“I knew you were eavesdropping,” Thistle muttered.
“I’m an adult. It’s not called eavesdropping when you’re an adult.”
“It is so,” Thistle charged.
“It is not.”
“It is so.”
“It is not.” I swear, these kids bring out the worst in me – and that’s saying something.
“Whenever you listen to people who don’t know you’re there and you’re not part of the talking, that means you’re eavesdropping,” Thistle snapped, jumping to her feet. “Tell her that’s true, Bay.”
Bay was slower to climb to a standing position. At just less than five feet, I’m tiny. Clove is going to be diminutive like me. The other two are already almost as tall as I am. It’s frustrating. How can I yell at people who are taller than me? Oh, what am I saying? I always find a way to do it. My late husband was almost a foot and a half taller than me and I yelled at him all the time – and that man was a saint. Three hellions should be no problem.
“I don’t think it matters,” Bay said, knitting her eyebrows. She has a pragmatic streak that irks me. I wish she would let loose and go crazy sometimes. She doesn’t have to be wild like Thistle, but if she yelled and screamed a few times she might be heard above the constant Winchester din. “She knows what we’re doing and she’s going to work against us.”
It was my turn to narrow my eyes. “Why do you think I’m going to work against you?”
“Because you always work against us,” Thistle interjected, crossing her arms over her chest.
“Why do you think that is?” Getting a feel for these girls is like swimming in quicksand. Whenever I think I’m getting somewhere the bottom falls out. Something told me that was about to happen again.
“I think Aunt Tillie is looking out for us,” Clove sniffed, pushing herself up to stand, but still partially hidden by her bolder cousins. “She loves us.”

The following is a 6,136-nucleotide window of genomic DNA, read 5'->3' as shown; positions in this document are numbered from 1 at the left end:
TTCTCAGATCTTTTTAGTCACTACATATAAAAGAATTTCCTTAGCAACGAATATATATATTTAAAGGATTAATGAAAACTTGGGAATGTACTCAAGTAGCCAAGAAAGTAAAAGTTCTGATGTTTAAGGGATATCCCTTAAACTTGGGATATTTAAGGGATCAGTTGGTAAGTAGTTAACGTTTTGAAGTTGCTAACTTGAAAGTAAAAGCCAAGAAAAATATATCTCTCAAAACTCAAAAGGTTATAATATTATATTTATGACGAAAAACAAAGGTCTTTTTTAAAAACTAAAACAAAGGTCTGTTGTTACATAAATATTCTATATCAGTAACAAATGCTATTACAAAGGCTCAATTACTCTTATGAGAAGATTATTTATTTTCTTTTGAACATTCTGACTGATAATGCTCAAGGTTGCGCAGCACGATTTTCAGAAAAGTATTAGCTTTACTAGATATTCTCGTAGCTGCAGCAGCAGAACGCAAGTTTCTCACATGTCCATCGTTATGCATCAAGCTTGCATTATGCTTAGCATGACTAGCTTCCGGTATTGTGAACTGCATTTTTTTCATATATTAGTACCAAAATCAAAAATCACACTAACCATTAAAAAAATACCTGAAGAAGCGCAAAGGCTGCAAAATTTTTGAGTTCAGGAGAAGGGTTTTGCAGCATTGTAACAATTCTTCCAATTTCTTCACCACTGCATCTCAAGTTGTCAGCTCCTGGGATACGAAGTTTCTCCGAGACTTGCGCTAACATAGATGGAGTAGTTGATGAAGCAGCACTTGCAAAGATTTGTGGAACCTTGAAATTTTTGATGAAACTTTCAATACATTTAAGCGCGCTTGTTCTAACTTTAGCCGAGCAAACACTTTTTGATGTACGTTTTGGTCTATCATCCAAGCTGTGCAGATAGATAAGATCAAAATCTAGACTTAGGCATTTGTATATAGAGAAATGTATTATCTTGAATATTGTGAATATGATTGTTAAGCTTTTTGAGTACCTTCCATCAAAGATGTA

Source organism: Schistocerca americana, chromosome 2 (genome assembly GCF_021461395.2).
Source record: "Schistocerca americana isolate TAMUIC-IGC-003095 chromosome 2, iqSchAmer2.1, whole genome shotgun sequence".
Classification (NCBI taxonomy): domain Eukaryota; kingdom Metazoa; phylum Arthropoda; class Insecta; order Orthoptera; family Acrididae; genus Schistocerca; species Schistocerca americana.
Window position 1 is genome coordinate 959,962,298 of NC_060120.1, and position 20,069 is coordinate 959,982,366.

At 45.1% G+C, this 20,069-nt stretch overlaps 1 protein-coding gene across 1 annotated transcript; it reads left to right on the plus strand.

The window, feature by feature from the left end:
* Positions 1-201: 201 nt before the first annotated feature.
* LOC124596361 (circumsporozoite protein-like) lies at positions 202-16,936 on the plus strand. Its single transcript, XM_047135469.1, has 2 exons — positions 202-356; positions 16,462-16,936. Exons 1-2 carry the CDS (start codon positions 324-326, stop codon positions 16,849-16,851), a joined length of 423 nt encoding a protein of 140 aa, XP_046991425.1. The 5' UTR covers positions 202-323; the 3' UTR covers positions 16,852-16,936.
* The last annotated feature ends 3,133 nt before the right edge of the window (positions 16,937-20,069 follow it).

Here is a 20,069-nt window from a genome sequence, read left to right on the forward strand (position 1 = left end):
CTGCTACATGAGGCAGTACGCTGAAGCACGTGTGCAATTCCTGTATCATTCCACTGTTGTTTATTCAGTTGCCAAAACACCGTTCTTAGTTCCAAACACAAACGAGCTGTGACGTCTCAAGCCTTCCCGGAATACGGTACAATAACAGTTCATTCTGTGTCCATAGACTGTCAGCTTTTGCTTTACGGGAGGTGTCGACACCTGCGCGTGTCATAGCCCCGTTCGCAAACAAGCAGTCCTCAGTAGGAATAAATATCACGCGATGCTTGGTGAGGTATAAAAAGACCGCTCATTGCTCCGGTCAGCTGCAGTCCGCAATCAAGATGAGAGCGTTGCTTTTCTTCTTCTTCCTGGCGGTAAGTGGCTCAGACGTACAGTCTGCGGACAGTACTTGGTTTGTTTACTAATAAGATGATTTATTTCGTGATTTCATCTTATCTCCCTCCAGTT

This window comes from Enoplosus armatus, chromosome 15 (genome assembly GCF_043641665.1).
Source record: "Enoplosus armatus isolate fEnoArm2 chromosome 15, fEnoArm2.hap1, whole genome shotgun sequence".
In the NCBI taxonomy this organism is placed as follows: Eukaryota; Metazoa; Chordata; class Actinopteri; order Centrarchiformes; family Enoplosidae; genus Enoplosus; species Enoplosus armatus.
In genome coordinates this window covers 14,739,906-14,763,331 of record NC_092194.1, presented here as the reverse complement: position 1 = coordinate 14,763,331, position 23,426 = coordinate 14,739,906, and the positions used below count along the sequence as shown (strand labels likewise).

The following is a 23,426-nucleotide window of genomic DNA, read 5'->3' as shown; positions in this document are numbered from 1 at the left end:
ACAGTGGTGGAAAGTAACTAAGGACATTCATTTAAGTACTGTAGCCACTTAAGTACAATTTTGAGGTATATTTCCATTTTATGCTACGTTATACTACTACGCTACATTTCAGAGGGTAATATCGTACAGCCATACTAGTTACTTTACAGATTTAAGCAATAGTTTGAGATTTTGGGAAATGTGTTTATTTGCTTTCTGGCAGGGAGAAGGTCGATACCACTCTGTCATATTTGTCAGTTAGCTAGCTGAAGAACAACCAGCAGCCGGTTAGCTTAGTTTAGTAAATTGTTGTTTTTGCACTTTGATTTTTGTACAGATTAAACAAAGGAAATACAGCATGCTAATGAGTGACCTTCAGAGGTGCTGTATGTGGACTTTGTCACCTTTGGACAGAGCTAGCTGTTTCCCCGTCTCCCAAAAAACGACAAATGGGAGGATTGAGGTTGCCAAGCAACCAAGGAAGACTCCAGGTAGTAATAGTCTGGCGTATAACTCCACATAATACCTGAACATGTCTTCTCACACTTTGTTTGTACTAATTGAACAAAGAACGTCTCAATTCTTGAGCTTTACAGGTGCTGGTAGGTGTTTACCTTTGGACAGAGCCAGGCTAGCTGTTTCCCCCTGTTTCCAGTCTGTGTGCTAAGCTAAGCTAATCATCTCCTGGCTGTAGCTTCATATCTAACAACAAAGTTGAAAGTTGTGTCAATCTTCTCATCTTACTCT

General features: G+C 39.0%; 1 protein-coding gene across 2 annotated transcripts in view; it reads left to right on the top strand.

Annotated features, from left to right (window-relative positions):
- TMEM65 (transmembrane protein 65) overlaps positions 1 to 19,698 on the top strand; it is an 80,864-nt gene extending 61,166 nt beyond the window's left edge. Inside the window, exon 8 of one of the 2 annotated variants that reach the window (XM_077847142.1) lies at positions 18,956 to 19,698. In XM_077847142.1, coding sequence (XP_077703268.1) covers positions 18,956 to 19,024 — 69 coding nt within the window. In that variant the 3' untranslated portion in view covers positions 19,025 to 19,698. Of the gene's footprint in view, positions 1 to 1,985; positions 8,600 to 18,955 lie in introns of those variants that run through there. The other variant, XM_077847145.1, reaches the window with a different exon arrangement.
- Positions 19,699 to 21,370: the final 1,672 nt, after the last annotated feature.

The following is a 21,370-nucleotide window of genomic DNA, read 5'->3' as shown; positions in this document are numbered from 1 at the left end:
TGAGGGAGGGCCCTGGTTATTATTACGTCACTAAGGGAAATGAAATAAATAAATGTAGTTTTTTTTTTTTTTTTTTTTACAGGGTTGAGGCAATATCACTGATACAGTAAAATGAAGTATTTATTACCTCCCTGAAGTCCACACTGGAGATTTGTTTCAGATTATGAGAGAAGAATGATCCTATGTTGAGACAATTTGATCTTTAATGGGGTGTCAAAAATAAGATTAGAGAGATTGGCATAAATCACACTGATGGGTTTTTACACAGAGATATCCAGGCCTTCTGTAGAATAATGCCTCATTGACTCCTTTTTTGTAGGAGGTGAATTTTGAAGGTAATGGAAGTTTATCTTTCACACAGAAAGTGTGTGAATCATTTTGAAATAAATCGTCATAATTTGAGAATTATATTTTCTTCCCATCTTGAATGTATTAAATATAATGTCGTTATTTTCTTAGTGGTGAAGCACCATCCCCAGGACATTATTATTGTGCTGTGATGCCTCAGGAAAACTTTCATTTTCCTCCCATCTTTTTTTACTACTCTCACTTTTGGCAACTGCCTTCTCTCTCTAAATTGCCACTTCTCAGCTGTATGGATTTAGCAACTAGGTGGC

Goddess help me, I do love the little rascals. I also hate them sometimes. I can also tell when they’re trying to manipulate me with kindness, and that’s Clove’s best talent.
Thistle snorted. “She doesn’t love us,” she said. “She wishes we’d never been born.”
“You take that back,” I snapped, wagging a finger in Thistle’s face. “That is not true.”
“She doesn’t hate us,” Bay said, grabbing the back of Thistle’s coat and hauling her away from me. I think she worried I would curse her or something. “She likes to mess with us. There’s a difference.”
“Not in my world,” Thistle said.
Seriously, there are times I want to grab that little imp’s lips and pull and pull until … .
“Don’t you think a puppy would be a nice Christmas gift for us?” Clove asked, changing the topic to something safer. “We would take care of it. We would walk it and feed it.”
“We would name it Tillie and whack it with a rolled-up newspaper,” Thistle suggested.
“I’m going to make sure you don’t get anything but a lump of coal in your stocking if you don’t shut your mouth right now, Thistle,” I warned, glaring at her.
Thistle is never one to back down. “And how are you going to do that?”
“I’m going to tell Santa to put you on his naughty list,” I answered, not missing a beat.
“Santa isn’t real.”
I stilled, surprised by Thistle’s declaration. I knew the girls didn’t believe in Santa Claus anymore. Well, for the most part. They were at delicate ages. At nine, Bay definitely didn’t believe. She was sensitive enough not to ruin it for her cousins, though. Clove was less sure. She was afraid of the possibility of ticking off the big guy, though, and she hedged her bets. Despite her age, Thistle is the worldliest and calls things like she sees them. Still, Santa is the best thing about Christmas. Well, him and the food.
“What makes you think Santa isn’t real?” I asked.
“Because we all know Santa Claus is something parents make up so they can bully kids into being good all year,” Thistle replied. “He’s like the Boogeyman.”
“I’ll have you know that Santa Claus is real,” I countered. “I met him.”